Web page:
Management by Walking Around
First of all, while I like to refer to this as MBWA, I hate the use of acronyms. Acronyms are way overused in some industries...so much that it sometimes makes it hard to do business with them if you are an outsider.
While that might be a good topic for a future blog, this one is about MBWA...or for you outsiders, that's Management By Walking Around. It was a term made popular after its use by management consultants Tom Peters and Robert H. Waterman in their 1982 book In Search of Excellence: Lessons From America's Best-Run Companies. While it has also been referred to as "management by wandering around" it has the same meaning. If you are stuck in the office managing numbers most of the time you can't possibly have a pulse on the most important asset of your business, people. In fact they are not just your most important asset, they are also, in most cases, your most expensive asset.
What To Say
Some managers think it is all about the numbers while others think they are in touch with their staff, but in reality they are not. Here's a great litmus test. Ask your staff how you can help them do their job. You may be surprised at the feedback you get. Honestly, have you ever had a boss ask you that question? My guess is, No!
Why get feedback when I know better?
Now you are probably thinking, if they have never asked then why is it so important. Remember this...just because nobody is doing it doesn't mean they shouldn't be. It is one way you can open up dialogue to find out how they are doing, what they are doing, and help them prioritize in the order of what you know is important. This is your best chance to interact and build that ever so important relationship with your staff. It is also a chance to recognize them for their accomplishments, hopefully in front of others. Remember, though, it is not a time to correct misdirection unless it is in a private setting.
Recognizing staff is good!
What percentage of recognition would you say is through the informal process of regular, frequent feedback? The answer is a resounding 80 % to 100 %. And, of course, the only way to do that frequently is by MBWA. As a rule of thumb, remember that what gets rewarded gets done, but more importantly, what gets recognized gets repeated. Benjamin Disraeli so eloquently stated, "the greatest good you can do for another is not just to share your riches but to reveal to him his own." The best way to motivate your employees is to build them up and sell them on the big picture of why they are doing what they are doing. It gives them a sense of overall accomplishment in their self-driven mission and it drives them to be more productive and do better quality work.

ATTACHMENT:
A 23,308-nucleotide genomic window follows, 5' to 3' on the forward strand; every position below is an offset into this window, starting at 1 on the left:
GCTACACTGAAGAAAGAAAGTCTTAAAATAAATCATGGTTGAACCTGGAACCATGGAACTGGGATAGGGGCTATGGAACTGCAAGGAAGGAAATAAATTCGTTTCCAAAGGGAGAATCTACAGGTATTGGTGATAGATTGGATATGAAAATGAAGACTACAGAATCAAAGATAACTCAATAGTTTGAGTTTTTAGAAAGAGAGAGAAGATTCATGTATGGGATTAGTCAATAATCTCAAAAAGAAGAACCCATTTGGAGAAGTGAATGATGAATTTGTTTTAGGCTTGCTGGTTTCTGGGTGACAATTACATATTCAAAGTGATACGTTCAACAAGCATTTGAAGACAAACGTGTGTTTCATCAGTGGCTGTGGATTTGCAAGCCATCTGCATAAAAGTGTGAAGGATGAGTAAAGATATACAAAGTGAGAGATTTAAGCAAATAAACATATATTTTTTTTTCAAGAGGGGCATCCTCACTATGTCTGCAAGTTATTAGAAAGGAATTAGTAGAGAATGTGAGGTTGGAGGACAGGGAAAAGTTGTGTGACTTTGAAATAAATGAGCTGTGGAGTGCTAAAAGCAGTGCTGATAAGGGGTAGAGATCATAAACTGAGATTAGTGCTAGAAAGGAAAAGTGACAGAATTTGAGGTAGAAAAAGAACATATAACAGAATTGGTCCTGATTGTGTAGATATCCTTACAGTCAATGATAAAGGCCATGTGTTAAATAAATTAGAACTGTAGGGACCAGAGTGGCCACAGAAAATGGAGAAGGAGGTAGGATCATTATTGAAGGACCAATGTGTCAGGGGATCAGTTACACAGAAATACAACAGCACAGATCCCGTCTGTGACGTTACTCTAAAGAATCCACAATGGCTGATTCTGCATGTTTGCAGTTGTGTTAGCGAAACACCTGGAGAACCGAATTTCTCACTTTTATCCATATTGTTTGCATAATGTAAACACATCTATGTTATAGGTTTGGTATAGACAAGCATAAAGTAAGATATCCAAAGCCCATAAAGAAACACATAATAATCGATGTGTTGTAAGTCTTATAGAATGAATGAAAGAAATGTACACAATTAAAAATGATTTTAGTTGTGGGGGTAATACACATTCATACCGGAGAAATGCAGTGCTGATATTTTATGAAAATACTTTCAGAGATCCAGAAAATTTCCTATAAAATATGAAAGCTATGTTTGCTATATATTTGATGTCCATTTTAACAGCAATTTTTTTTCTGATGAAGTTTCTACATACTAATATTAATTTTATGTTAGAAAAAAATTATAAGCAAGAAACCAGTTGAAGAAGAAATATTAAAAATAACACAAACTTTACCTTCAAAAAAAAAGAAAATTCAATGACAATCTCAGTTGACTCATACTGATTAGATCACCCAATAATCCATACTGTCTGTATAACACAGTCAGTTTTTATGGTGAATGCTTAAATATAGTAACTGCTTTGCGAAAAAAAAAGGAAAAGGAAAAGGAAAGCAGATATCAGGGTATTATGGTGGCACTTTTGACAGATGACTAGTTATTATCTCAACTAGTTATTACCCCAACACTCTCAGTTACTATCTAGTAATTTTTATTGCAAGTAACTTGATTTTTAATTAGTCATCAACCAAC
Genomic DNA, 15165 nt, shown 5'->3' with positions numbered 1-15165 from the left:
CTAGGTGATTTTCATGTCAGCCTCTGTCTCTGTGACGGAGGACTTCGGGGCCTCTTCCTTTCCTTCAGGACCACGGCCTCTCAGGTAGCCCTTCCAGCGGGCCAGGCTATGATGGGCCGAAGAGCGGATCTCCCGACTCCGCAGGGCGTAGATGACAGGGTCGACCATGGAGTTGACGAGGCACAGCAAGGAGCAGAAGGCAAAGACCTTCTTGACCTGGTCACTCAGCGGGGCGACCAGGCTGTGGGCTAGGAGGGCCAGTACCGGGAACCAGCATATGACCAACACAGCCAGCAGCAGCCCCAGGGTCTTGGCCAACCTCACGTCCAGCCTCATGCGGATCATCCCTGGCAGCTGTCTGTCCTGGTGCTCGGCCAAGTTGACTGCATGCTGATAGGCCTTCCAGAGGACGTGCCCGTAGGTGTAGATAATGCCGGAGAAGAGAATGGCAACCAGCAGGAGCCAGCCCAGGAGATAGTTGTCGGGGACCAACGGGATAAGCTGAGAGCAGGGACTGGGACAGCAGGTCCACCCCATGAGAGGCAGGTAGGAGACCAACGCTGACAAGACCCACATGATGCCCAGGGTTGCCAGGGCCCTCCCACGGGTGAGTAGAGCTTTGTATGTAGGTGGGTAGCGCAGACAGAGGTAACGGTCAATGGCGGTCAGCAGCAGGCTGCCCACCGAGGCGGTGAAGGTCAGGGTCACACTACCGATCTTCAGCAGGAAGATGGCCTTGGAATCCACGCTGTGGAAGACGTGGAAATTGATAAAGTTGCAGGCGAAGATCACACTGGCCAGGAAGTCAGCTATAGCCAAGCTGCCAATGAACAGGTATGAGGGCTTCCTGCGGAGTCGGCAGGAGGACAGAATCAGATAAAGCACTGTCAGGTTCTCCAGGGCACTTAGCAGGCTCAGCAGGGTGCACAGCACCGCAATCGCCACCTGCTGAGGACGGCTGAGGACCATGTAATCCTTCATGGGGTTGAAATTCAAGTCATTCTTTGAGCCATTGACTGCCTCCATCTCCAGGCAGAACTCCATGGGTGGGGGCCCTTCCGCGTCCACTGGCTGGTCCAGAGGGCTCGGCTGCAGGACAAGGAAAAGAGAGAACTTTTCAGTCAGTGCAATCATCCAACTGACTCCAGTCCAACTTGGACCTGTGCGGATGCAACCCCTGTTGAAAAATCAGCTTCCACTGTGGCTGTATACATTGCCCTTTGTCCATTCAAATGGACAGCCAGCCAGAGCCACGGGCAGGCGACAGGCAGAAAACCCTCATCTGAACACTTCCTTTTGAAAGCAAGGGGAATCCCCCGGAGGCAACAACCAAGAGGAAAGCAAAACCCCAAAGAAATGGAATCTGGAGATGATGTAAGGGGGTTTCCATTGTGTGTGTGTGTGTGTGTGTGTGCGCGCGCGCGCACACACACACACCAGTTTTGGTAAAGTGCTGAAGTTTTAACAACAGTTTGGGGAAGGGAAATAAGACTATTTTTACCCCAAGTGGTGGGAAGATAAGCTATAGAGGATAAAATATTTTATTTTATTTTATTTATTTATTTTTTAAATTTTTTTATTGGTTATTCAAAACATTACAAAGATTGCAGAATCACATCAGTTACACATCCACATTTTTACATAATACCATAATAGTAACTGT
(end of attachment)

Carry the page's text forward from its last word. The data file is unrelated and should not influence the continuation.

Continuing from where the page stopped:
Build a business relationship with staff
All this is done in an environment where the boss is walking around and establishing relationships with their staff. That is not to say that you should get cozy with them and invite them all over for dinner at your house to get to know each other. If it is done with the right motive it can be beneficial but there is no need to take their personal time to build the work relationship. This is not about knowing all their kids by name, age and gender. While that may help establish the relationship remember that this is about our business goals and working together as a team. If you ever have to downsize and let them go you certainly don't want to be thinking about their spouse and kids and what they are going to be doing without that income. If it is purely a business decision it has nothing to do with empathizing for them. Not to say you shouldn't be caring and supportive but fall back on the old adage "don't get too close to your staff/co-workers".
Statistics tell the tale
Studies have shown that only 1 in every four (25%) of 2600 US workers surveyed said that their managers coach them to improve performance. Forty two percent (42%) say that their manager gives them regular feedback on their performance. Just 29% say that they are rewarded when they do a good job. If we are walking around getting feedback and building those business relationships we will know what motivates or rewards them to do their best. If that means seeing that they are an avid Dodgers fan (it can be pretty obvious sometimes) and you happen to have tickets to a baseball game it would be a much appreciated reward. If you think it would be better to give those tickets to a client or customer think again.
The bottom line
Keeping your staff happy and motivated to do their best can have a bigger impact on your customers being happy and satisfied...and who doesn't want a higher retention of staff (especially happy motivated ones). Some estimates show that it costs a year's salary to replace a worker who leaves. If you don't do MBWA set a time to do it on a regular basis. Come in to the office, get your coffee and take time to walk around for 30 minutes. It is an important investment in the future of your business.